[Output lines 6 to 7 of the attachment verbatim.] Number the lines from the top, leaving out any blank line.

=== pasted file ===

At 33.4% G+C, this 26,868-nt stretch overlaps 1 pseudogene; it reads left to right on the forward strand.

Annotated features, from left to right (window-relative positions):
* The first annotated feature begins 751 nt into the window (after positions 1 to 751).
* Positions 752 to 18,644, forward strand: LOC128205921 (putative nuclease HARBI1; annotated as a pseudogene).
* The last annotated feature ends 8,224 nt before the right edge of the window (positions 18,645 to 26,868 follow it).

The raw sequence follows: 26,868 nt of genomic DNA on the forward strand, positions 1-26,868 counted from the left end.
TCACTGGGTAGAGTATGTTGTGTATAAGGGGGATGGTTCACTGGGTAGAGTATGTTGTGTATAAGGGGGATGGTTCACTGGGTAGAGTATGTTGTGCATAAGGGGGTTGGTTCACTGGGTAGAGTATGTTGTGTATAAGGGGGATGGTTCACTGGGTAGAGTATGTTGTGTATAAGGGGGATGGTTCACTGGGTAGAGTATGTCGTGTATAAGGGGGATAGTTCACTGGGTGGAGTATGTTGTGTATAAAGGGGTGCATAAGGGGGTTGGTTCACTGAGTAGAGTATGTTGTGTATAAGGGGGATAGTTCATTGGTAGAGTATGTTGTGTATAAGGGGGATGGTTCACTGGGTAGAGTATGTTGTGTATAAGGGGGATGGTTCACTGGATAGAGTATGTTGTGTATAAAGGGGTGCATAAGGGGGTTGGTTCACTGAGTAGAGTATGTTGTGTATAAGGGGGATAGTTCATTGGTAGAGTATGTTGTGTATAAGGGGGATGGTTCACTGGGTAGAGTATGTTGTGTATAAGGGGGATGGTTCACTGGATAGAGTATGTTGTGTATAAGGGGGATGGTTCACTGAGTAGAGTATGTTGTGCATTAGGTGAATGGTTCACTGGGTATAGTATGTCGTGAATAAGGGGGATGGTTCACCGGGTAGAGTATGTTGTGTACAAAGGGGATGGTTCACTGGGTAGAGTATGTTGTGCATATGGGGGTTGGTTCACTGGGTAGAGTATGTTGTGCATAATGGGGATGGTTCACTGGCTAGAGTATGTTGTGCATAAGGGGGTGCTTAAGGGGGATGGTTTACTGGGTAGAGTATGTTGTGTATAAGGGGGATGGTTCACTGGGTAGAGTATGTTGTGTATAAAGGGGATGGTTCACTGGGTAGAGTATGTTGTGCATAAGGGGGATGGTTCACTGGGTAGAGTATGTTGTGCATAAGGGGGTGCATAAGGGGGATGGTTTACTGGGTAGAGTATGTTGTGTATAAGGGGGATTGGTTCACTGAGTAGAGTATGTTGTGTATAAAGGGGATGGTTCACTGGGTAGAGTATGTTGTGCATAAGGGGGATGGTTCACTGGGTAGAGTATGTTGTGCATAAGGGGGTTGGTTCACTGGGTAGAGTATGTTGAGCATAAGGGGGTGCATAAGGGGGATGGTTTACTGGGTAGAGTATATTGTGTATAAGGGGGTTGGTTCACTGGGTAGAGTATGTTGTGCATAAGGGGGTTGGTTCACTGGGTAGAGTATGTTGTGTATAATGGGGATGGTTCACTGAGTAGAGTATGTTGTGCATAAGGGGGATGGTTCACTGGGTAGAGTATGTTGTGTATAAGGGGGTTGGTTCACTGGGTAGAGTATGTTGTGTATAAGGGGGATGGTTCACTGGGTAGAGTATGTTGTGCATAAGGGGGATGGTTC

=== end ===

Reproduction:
The raw sequence follows: 26,868 nt of genomic DNA on the forward strand, positions 1-26,868 counted from the left end.
TCACTGGGTAGAGTATGTTGTGTATAAGGGGGATGGTTCACTGGGTAGAGTATGTTGTGTATAAGGGGGATGGTTCACTGGGTAGAGTATGTTGTGCATAAGGGGGTTGGTTCACTGGGTAGAGTATGTTGTGTATAAGGGGGATGGTTCACTGGGTAGAGTATGTTGTGTATAAGGGGGATGGTTCACTGGGTAGAGTATGTCGTGTATAAGGGGGATAGTTCACTGGGTGGAGTATGTTGTGTATAAAGGGGTGCATAAGGGGGTTGGTTCACTGAGTAGAGTATGTTGTGTATAAGGGGGATAGTTCATTGGTAGAGTATGTTGTGTATAAGGGGGATGGTTCACTGGGTAGAGTATGTTGTGTATAAGGGGGATGGTTCACTGGATAGAGTATGTTGTGTATAAAGGGGTGCATAAGGGGGTTGGTTCACTGAGTAGAGTATGTTGTGTATAAGGGGGATAGTTCATTGGTAGAGTATGTTGTGTATAAGGGGGATGGTTCACTGGGTAGAGTATGTTGTGTATAAGGGGGATGGTTCACTGGATAGAGTATGTTGTGTATAAGGGGGATGGTTCACTGAGTAGAGTATGTTGTGCATTAGGTGAATGGTTCACTGGGTATAGTATGTCGTGAATAAGGGGGATGGTTCACCGGGTAGAGTATGTTGTGTACAAAGGGGATGGTTCACTGGGTAGAGTATGTTGTGCATATGGGGGTTGGTTCACTGGGTAGAGTATGTTGTGCATAATGGGGATGGTTCACTGGCTAGAGTATGTTGTGCATAAGGGGGTGCTTAAGGGGGATGGTTTACTGGGTAGAGTATGTTGTGTATAAGGGGGATGGTTCACTGGGTAGAGTATGTTGTGTATAAAGGGGATGGTTCACTGGGTAGAGTATGTTGTGCATAAGGGGGATGGTTCACTGGGTAGAGTATGTTGTGCATAAGGGGGTGCATAAGGGGGATGGTTTACTGGGTAGAGTATGTTGTGTATAAGGGGGATTGGTTCACTGAGTAGAGTATGTTGTGTATAAAGGGGATGGTTCACTGGGTAGAGTATGTTGTGCATAAGGGGGATGGTTCACTGGGTAGAGTATGTTGTGCATAAGGGGGTTGGTTCACTGGGTAGAGTATGTTGAGCATAAGGGGGTGCATAAGGGGGATGGTTTACTGGGTAGAGTATATTGTGTATAAGGGGGTTGGTTCACTGGGTAGAGTATGTTGTGCATAAGGGGGTTGGTTCACTGGGTAGAGTATGTTGTGTATAATGGGGATGGTTCACTGAGTAGAGTATGTTGTGCATAAGGGGGATGGTTCACTGGGTAGAGTATGTTGTGTATAAGGGGGTTGGTTCACTGGGTAGAGTATGTTGTGTATAAGGGGGATGGTTCACTGGGTAGAGTATGTTGTGCATAAGGGGGATGGTTC